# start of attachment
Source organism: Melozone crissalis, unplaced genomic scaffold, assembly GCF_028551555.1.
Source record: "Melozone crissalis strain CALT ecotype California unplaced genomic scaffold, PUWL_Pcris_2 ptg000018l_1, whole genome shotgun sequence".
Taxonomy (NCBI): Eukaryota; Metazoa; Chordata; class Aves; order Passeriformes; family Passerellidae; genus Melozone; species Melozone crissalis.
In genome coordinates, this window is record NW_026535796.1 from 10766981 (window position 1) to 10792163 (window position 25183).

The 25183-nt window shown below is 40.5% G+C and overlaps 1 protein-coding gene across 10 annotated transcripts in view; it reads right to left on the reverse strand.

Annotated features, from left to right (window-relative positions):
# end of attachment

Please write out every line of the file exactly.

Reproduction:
Source organism: Melozone crissalis, unplaced genomic scaffold, assembly GCF_028551555.1.
Source record: "Melozone crissalis strain CALT ecotype California unplaced genomic scaffold, PUWL_Pcris_2 ptg000018l_1, whole genome shotgun sequence".
Taxonomy (NCBI): Eukaryota; Metazoa; Chordata; class Aves; order Passeriformes; family Passerellidae; genus Melozone; species Melozone crissalis.
In genome coordinates, this window is record NW_026535796.1 from 10766981 (window position 1) to 10792163 (window position 25183).

The 25183-nt window shown below is 40.5% G+C and overlaps 1 protein-coding gene across 10 annotated transcripts in view; it reads right to left on the reverse strand.

Annotated features, from left to right (window-relative positions):